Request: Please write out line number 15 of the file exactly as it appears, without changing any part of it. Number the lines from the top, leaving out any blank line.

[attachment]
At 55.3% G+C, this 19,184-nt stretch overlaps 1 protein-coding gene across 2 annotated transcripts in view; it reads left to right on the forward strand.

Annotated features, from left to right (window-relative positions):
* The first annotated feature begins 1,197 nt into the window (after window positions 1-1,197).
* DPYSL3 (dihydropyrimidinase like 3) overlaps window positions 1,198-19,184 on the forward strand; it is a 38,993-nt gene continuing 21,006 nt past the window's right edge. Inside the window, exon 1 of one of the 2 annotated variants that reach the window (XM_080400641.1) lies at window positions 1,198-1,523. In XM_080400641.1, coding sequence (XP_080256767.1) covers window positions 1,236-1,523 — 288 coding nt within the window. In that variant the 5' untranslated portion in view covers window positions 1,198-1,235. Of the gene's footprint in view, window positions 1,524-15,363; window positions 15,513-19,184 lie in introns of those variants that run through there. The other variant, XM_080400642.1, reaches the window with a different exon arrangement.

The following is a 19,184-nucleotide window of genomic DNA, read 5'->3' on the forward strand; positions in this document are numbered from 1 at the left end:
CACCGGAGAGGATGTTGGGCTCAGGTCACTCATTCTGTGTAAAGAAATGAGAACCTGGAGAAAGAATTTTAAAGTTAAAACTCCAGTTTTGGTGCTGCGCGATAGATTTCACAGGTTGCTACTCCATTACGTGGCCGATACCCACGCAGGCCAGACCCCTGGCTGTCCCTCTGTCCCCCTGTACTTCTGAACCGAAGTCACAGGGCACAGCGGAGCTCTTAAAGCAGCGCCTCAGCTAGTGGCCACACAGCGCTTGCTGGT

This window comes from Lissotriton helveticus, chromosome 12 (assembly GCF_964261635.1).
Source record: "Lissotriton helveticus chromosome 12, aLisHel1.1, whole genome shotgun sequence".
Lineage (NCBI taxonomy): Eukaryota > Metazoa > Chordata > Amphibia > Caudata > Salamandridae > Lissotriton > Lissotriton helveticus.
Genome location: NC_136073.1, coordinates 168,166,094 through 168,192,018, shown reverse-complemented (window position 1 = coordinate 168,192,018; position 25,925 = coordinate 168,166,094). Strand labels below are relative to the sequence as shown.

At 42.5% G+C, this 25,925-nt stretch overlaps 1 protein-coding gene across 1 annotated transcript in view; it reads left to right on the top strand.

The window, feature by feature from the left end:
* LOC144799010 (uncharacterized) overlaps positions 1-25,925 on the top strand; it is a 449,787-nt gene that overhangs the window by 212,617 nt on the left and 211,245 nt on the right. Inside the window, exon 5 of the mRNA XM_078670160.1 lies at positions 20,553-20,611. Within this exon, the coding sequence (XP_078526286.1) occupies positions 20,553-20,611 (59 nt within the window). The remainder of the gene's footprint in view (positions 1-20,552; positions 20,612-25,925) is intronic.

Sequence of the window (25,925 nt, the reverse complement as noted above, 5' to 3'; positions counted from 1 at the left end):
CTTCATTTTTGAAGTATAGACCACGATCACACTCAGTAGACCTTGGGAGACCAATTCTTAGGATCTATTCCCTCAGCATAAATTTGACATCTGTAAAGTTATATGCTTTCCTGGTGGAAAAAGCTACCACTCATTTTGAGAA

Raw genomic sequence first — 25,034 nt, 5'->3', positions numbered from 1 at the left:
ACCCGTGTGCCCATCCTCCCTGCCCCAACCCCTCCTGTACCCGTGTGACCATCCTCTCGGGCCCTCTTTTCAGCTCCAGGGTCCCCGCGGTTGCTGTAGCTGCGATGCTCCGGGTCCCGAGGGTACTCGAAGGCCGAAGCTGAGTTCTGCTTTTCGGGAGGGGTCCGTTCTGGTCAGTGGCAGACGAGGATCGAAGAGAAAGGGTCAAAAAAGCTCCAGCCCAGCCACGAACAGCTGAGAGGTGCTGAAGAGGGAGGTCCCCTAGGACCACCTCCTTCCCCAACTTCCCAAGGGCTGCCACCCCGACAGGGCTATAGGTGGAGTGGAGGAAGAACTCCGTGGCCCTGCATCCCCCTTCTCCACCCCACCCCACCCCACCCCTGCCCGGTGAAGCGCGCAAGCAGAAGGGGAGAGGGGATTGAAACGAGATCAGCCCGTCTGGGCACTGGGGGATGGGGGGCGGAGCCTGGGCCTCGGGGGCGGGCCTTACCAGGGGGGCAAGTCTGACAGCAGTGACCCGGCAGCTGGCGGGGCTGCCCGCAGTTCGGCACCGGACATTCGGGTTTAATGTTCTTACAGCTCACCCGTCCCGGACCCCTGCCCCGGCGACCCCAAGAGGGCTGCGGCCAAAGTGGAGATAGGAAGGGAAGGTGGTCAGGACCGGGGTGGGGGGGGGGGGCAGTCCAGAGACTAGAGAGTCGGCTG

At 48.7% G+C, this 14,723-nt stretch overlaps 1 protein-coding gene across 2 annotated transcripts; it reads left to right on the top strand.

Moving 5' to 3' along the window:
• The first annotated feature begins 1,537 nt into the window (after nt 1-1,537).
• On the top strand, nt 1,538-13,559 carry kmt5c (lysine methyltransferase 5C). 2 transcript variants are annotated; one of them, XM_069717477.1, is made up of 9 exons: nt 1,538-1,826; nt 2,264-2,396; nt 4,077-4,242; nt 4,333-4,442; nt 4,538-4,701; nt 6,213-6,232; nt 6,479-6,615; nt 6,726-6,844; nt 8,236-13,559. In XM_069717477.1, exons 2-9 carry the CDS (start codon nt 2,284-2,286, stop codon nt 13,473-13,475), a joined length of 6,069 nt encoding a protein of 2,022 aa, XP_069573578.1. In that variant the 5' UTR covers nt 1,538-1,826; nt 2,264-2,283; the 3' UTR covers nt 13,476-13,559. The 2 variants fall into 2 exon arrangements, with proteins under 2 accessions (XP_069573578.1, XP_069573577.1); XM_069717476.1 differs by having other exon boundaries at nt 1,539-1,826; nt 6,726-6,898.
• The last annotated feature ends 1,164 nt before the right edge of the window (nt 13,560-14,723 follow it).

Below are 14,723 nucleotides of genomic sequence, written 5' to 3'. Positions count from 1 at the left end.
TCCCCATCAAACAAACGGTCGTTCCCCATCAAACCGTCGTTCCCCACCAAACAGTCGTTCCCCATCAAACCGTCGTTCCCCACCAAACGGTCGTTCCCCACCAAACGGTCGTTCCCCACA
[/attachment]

CTTCATTTTTGAAGTATAGACCACGATCACACTCAGTAGACCTTGGGAGACCAATTCTTAGGATCTATTCCCTCAGCATAAATTTGACATCTGTAAAGTTATATGCTTTCCTGGTGGAAAAAGCTACCACTCATTTTGAGAA